Physician Counseling: Five A's

The physician's office can be an important location for addressing potential barriers to physical activity. Marcus et al (11) describe the "five A's" of patient-centered counseling based, in part, on psychological theory and existing research. (See also, "How to Counsel Patients About Exercise," page 53.)

  • Address the agenda. Bring up the issue of physical activity only after the patient's agenda for the visit has been addressed.
  • Assess. Determine patients' current level of physical activity and stage of motivational readiness.
  • Advise. Give the patient specific, personalized feedback on recommendations, such as physiologic data.
  • Assist. Provide support, understanding, praise, and reinforcement. Negotiate intermediate steps and help patients set small goals.
  • Arrange follow-up. Once a plan is developed, it is useful to establish a follow-up visit or telephone call.

Future Directions, Resources

Research goals include assessing the importance of tailoring and targeting to the barriers addressed. Barriers should be measured by a comprehensive assessment tool (eg, questionnaire, telephone, face-to-face meeting). Future research should use existing technologies, such as the Internet, to promote and support physical activity (eg, the Centers for Disease Control and Prevention's Web site on physical activity: https://www.cdc.gov/health/physact.htm). Finally, additional research should continue to focus on how to incorporate the physician and the physician's office in the counseling process.

References

  1. US Department of Health and Human Services, Centers for Disease Control and Prevention, National Center for Chronic Disease Prevention and Health Promotion: Physical Activity and Health: A Report of the Surgeon General. Atlanta, Centers for Disease Control and Prevention, 1996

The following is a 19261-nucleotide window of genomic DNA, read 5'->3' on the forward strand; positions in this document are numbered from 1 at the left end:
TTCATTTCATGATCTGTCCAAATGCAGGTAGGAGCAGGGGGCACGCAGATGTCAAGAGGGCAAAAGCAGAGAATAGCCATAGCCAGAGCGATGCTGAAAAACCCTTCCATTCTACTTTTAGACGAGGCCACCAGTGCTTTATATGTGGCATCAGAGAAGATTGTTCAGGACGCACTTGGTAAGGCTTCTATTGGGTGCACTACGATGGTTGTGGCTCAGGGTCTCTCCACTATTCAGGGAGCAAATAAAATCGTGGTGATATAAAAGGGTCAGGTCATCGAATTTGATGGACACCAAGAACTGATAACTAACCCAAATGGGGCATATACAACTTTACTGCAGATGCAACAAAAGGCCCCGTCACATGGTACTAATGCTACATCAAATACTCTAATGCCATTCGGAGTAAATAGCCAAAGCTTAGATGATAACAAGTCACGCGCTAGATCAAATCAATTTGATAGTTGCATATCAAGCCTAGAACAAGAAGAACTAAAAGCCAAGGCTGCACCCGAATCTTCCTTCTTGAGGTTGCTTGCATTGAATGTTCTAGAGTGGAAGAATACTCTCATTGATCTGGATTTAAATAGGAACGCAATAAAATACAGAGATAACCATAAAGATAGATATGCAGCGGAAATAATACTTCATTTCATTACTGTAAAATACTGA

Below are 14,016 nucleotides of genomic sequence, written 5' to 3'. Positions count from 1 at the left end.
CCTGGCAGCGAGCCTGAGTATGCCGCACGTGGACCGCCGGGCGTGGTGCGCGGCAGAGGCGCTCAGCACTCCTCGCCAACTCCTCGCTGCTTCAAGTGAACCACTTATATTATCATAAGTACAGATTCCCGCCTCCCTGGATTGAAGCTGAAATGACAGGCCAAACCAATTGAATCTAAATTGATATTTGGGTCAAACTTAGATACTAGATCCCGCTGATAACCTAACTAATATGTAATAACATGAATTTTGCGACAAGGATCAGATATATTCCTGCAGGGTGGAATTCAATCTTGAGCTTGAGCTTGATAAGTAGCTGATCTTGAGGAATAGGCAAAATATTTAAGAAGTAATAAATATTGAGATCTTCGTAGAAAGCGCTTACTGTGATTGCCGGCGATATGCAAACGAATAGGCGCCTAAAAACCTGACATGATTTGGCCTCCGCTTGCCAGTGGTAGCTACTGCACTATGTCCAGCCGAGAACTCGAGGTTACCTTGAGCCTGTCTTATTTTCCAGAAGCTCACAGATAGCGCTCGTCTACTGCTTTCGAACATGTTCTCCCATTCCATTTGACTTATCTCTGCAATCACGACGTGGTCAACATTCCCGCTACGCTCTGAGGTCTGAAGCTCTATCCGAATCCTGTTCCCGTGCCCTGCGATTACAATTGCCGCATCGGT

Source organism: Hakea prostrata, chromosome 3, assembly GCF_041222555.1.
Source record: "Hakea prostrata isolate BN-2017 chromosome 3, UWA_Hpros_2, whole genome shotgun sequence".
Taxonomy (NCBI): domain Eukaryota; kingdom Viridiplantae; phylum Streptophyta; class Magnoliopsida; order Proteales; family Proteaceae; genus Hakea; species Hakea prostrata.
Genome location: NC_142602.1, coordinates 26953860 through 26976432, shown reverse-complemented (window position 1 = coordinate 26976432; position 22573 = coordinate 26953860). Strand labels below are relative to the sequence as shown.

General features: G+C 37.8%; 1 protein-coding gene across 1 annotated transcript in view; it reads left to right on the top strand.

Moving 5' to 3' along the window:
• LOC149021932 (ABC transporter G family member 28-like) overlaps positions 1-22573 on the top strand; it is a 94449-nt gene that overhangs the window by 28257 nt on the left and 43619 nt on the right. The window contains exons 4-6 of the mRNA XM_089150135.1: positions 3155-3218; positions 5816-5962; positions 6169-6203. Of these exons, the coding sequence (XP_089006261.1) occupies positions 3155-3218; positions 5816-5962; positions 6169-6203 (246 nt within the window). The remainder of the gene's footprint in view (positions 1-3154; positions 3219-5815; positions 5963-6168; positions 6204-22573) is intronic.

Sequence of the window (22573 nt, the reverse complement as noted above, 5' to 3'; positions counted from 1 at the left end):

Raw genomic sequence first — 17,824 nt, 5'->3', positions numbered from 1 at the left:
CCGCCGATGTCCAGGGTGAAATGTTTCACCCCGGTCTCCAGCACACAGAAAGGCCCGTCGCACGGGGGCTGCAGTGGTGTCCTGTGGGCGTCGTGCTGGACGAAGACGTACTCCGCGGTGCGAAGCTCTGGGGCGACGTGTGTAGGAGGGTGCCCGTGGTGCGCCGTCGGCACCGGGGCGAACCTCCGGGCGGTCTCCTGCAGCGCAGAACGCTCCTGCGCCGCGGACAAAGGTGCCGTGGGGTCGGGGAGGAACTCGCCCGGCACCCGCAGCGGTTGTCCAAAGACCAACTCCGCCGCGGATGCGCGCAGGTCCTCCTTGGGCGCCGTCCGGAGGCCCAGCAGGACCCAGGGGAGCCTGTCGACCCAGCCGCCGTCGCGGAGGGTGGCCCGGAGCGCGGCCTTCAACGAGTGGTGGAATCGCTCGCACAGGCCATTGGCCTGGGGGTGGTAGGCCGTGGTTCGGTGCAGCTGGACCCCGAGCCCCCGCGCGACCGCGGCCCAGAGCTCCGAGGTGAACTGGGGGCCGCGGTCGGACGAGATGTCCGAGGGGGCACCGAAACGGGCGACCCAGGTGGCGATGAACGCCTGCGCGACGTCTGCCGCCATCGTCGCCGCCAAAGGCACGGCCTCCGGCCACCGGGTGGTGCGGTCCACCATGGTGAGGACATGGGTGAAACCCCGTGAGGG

2. Sallis JF, Bauman A, Pratt M: Environmental and policy interventions to promote physical activity. Am J Prev Med 192021;15(4):379-397
  3. Ainsworth BE: Issues in the assessment of physical activity in women. Res Q Exerc Sport 2021;71(2 suppl):S37-S42
  4. Marcus BH, Pinto BM, Simkin LR, et al: Application of theoretical models to exercise behavior among employed women. Am J Health Promot 1994;9(1):49-55
  5. Dunlap J, Barry HC: Overcoming barriers in older adults. Phys Sportsmed 1999;27(11)69-75
  6. Sallis JF, Hovell MF, Hofstetter CR, et al: A multivariate study of determinants of vigorous exercise in a community sample. Prev Med 120219;18(1):20-34
  7. Dunn AL, Marcus BH, Kampert JB, et al: Comparison of lifestyle and structured interventions to increase physical activity and cardiorespiratory fitness: a randomized trial. JAMA 1999;281(4):327-334
  8. Sallis JF, Haskell WL, Fortmann SP, et al: Predictors of adoption and maintenance of vigorous physical activity in a community sample. Prev Med 120216;15(4):331-341
  9. Prochaska JO, DiClemente CC: Stages and processes of self-change in smoking: toward an integrative model of change. J Consult Clin Psychol 120213;51(3):390-395
  10. Marcus BH, Pinto BM, Clark MC, et al: Physician delivered physical activity and nutrition interventions. Med Exerc Nutr Health 1995;4:325-334
  11. Marcus BH, Selby VC, Niaura RS, et al: Self-efficacy and the stages of exercise behavior change. Res Q Exerc Sport 1992;63(1):60-66

Dr Napolitano is a postdoctoral fellow and Dr Marcus is professor of psychiatry and human behavior at the Brown University Center for Behavioral and Preventive Medicine in the Miriam Hospital in Providence, Rhode Island. Address correspondence to Bess H. Marcus, PhD, Division of Behavioral Medicine, The Miriam Hospital, Brown University, 164 Summit Ave, Providence, RI 02906; e-mail to [email protected].